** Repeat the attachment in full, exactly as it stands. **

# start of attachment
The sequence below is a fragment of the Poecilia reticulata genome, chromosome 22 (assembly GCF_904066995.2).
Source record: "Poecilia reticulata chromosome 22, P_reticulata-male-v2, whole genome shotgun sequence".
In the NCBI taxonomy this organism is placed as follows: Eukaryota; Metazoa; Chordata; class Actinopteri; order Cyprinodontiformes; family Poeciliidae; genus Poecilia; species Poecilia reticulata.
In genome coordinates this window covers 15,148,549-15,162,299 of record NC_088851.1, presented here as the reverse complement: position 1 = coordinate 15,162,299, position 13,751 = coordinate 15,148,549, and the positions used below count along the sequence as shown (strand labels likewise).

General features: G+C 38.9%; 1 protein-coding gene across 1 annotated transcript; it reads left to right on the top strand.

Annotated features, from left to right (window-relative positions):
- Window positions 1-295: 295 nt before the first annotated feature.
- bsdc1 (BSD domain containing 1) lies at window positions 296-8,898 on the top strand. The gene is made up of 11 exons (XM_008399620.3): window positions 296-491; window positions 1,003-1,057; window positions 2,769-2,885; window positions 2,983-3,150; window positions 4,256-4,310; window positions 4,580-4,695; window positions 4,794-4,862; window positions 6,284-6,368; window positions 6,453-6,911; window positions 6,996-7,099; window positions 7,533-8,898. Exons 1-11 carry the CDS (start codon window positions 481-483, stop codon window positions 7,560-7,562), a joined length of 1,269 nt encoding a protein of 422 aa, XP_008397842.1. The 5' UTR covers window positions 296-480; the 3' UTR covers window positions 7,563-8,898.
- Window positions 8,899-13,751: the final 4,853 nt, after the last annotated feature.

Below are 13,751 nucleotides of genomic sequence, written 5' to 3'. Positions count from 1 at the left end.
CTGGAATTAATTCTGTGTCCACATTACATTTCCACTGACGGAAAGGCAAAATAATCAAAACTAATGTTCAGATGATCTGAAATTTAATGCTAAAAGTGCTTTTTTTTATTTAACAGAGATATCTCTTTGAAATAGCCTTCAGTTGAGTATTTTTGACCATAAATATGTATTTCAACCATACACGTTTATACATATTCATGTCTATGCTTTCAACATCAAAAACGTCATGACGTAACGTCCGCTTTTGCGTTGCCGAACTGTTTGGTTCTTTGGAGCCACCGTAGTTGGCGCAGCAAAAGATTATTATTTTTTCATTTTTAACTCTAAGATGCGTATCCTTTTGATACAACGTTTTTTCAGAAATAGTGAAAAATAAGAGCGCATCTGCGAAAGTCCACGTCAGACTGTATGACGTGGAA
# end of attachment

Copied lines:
The sequence below is a fragment of the Poecilia reticulata genome, chromosome 22 (assembly GCF_904066995.2).
Source record: "Poecilia reticulata chromosome 22, P_reticulata-male-v2, whole genome shotgun sequence".
In the NCBI taxonomy this organism is placed as follows: Eukaryota; Metazoa; Chordata; class Actinopteri; order Cyprinodontiformes; family Poeciliidae; genus Poecilia; species Poecilia reticulata.
In genome coordinates this window covers 15,148,549-15,162,299 of record NC_088851.1, presented here as the reverse complement: position 1 = coordinate 15,162,299, position 13,751 = coordinate 15,148,549, and the positions used below count along the sequence as shown (strand labels likewise).

General features: G+C 38.9%; 1 protein-coding gene across 1 annotated transcript; it reads left to right on the top strand.

Annotated features, from left to right (window-relative positions):
- Window positions 1-295: 295 nt before the first annotated feature.
- bsdc1 (BSD domain containing 1) lies at window positions 296-8,898 on the top strand. The gene is made up of 11 exons (XM_008399620.3): window positions 296-491; window positions 1,003-1,057; window positions 2,769-2,885; window positions 2,983-3,150; window positions 4,256-4,310; window positions 4,580-4,695; window positions 4,794-4,862; window positions 6,284-6,368; window positions 6,453-6,911; window positions 6,996-7,099; window positions 7,533-8,898. Exons 1-11 carry the CDS (start codon window positions 481-483, stop codon window positions 7,560-7,562), a joined length of 1,269 nt encoding a protein of 422 aa, XP_008397842.1. The 5' UTR covers window positions 296-480; the 3' UTR covers window positions 7,563-8,898.
- Window positions 8,899-13,751: the final 4,853 nt, after the last annotated feature.

Below are 13,751 nucleotides of genomic sequence, written 5' to 3'. Positions count from 1 at the left end.
CTGGAATTAATTCTGTGTCCACATTACATTTCCACTGACGGAAAGGCAAAATAATCAAAACTAATGTTCAGATGATCTGAAATTTAATGCTAAAAGTGCTTTTTTTTATTTAACAGAGATATCTCTTTGAAATAGCCTTCAGTTGAGTATTTTTGACCATAAATATGTATTTCAACCATACACGTTTATACATATTCATGTCTATGCTTTCAACATCAAAAACGTCATGACGTAACGTCCGCTTTTGCGTTGCCGAACTGTTTGGTTCTTTGGAGCCACCGTAGTTGGCGCAGCAAAAGATTATTATTTTTTCATTTTTAACTCTAAGATGCGTATCCTTTTGATACAACGTTTTTTCAGAAATAGTGAAAAATAAGAGCGCATCTGCGAAAGTCCACGTCAGACTGTATGACGTGGAA